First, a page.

C.A. Revives Fraud Action Over Cat’s Death
Opinion Says One-Year Time Bar Applicable to Suit for Veterinarians’ Malpractice Does Not Govern
By a MetNews Staff Writer
The one-year statute of limitation applicable to actions for veterinarian malpractice does not pertain to an action for deceit based on an animal hospital allegedly assuring a woman that her cat was “doing great” when he was moribund and failing to disclose that it had applied flea-control medication which she had directed not be used because it had previously caused her pet to go into a seizure, the Court of Appeal for this district has held.
Div. Seven’s presiding justice, Dennis Perluss, authored the opinion, which was not certified for publication. Should publication subsequently be ordered, its reasoning in concluding that the three-year time bar applicable to fraud actions governs would be pertinent to lawsuits for malpractice where the alleged victim is a human.
Thursday’s opinion concerns the death on Dec. 7, 2017, of plaintiff Monireh Anvary’s cat, Dennis, who was her “comfort animal.” The action, filed on Dec. 9, 2019, is against Access Specialty Animal Hospital, in Woodland Hills, and two of its veterinarians, Joyce Lee and Heather Madden.
Anvary averred in her amended complaint that she “would not have allowed Defendants to continue treating her cat had they not lied to her about her cat was getting better, improving, and doing great, whenever his health status was inquired by the Plaintiff.”
Allegations of Complaint
Dennis was brought to the facility based on his inability urinate over a day’s period and having a cold.
The pleading, drafted by Granada Hills attorney Chris Conway, sets forth:
“The Defendants made false representations as to material facts with knowledge of the falsity of the facts in the following manner: During each and every status phone call when Plaintiff asked for a status update on her cat, Defendants failed to disclose to the Plaintiff of the unauthorized medications administered to her cat and his violent reactions to these medications. To the contrary, they lied and communicated the opposite, falsely stating that her cat was doing ‘great’. They concealed his vomiting, his seizures, his drop of body temperature, his being overdosed, and his complete deterioration while under their care, instead misrepresenting at each status request, that Dennis was ‘doing great’ and making great progress with his kidney numbers. They never advised Plaintiff of her cat’s true tumultuous condition in reaction to the over dosage of medication being given to him nor did they disclose the kind of medications being administered to him.”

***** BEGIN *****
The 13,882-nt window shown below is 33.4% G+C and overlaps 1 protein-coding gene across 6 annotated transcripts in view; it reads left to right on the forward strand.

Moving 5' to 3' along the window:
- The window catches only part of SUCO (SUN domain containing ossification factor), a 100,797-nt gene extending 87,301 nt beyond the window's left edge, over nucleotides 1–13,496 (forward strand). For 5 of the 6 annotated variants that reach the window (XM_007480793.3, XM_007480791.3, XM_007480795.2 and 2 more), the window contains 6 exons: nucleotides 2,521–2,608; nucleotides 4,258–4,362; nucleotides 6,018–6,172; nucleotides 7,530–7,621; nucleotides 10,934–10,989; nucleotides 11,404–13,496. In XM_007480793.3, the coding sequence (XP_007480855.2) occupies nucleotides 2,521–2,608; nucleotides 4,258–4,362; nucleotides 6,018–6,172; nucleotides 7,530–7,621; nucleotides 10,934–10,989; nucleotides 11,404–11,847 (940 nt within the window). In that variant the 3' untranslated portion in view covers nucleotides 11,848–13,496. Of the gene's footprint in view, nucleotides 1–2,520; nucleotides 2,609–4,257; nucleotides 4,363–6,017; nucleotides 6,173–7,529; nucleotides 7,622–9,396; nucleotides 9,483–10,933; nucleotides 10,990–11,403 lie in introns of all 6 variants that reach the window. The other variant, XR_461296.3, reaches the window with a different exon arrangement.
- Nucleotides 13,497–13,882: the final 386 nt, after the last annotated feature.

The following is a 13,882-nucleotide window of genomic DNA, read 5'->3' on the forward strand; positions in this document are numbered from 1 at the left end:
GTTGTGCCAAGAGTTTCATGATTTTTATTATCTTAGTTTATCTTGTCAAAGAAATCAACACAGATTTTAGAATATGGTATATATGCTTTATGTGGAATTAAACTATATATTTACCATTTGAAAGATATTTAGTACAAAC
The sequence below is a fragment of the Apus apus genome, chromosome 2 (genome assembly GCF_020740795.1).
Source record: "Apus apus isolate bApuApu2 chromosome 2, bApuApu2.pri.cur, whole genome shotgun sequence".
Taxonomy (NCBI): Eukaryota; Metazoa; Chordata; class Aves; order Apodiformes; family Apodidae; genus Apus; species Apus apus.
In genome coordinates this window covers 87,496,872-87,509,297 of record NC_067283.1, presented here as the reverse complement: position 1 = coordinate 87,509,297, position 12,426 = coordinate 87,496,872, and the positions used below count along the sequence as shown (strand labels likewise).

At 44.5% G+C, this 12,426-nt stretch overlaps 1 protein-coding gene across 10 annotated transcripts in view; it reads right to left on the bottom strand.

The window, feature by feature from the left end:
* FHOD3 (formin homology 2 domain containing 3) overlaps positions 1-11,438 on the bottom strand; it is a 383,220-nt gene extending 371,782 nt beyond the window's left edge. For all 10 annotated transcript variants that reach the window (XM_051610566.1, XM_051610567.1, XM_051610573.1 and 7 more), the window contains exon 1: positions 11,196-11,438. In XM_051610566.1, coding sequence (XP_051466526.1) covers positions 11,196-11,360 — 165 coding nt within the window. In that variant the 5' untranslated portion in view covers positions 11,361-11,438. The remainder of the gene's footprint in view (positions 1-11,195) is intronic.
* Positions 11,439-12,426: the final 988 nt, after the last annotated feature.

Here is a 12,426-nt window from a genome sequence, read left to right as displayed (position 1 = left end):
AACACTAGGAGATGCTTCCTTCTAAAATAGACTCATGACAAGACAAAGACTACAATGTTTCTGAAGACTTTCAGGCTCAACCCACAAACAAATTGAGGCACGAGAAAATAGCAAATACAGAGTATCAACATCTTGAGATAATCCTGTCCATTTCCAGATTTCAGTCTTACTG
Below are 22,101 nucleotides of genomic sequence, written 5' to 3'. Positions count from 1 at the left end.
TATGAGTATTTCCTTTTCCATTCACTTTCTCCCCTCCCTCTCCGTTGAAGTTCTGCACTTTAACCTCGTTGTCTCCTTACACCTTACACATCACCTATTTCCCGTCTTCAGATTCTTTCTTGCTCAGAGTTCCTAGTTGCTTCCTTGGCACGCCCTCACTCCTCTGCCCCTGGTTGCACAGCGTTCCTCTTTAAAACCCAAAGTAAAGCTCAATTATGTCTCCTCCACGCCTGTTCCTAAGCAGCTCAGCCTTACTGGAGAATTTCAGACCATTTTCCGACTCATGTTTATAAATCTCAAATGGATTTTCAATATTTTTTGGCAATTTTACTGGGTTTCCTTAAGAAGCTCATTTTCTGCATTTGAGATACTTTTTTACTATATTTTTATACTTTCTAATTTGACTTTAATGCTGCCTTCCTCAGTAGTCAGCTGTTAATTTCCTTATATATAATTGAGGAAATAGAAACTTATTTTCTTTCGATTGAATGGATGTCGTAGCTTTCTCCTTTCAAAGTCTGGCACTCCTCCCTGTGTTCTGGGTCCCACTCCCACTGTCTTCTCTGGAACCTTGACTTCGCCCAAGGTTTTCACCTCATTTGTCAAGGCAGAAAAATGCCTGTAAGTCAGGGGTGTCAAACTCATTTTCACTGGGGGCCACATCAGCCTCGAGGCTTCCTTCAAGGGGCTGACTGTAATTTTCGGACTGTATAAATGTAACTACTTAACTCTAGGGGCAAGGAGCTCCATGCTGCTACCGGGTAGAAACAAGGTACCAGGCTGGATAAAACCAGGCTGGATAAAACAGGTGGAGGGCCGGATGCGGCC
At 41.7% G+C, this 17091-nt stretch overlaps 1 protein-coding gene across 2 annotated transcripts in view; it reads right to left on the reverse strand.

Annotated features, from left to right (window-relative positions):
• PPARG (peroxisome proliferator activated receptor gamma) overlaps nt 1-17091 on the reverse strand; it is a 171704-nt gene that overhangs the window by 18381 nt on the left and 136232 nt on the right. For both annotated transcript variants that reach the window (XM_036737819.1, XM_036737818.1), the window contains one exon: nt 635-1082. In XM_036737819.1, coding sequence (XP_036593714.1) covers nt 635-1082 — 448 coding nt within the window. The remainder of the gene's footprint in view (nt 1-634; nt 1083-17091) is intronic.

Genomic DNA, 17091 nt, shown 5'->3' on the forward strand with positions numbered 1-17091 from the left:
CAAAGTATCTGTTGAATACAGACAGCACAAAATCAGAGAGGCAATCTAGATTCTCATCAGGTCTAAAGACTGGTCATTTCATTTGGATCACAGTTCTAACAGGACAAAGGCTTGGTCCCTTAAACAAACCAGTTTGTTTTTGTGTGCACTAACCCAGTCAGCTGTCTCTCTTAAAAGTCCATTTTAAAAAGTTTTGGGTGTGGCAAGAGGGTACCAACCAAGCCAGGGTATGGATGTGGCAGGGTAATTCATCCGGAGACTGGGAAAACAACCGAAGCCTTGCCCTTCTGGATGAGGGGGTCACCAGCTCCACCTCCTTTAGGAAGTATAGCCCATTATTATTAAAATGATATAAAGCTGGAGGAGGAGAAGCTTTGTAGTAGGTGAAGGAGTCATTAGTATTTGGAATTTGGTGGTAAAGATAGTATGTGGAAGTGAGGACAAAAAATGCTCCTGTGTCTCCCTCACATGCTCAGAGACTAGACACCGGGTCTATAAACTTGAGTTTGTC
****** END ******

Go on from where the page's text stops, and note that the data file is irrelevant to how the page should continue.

The complaint asserts that Dennis “was suffering and dying because of the intentional misconduct of the Defendants, and each of them, and they knew it, but would deliberately conceal it from the Plaintiff.”
Perluss said that Los Angeles Superior Court Judge Bernie LaForteza correctly sustained demurrers without leave to amend as to Anvary’s causes of action for trespass to chattel and conversion in light of the one-year statute applicable to a veterinarian’s “neglect resulting in injury or death to an animal,” Code of Civil Procedure §340(c). But, the presiding justice declared, LaForteza erred in applying that statute to the cause of action for deceit.
“Although Anvary alleged the defendants repeatedly misrepresented Dennis’s condition when she called to check on his status ‘to cover up their wrongdoings’ and claims that misinformation prevented her from possibly saving the cat’s life by taking him to a different clinic—allegations closely linked to those for veterinary malpractice—she also alleged misrepresentations were knowingly made to persuade her to keep Dennis at Access Hospital, avoiding a demand for a refund of her initial deposit, and with the intention of causing her to incur additional costs. Those allegations of fraud for financial gain fall outside the scope of section 340, subdivision (c), and instead are governed by section 338, subdivision (d)’s three-year limitations period. The claim for deceit is not time-barred.”
Sec. 338(d) applies to “[a]n action for relief on the ground of fraud.”
The case is Sanders v. Madden, B316082.
Conway represented Anvary on appeal. Acting for the veterinarians were George M. Wallace and Lisa J. of the Granada Hills firm of Brown Wallace, Brown & Schwartz.
Presenting the position of Access Specialty Animal Hospital were Raul L. Martinez and Timothy R. Windham of the downtown Los Angeles firm of Lewis Brisbois Bisgaard & Smith.
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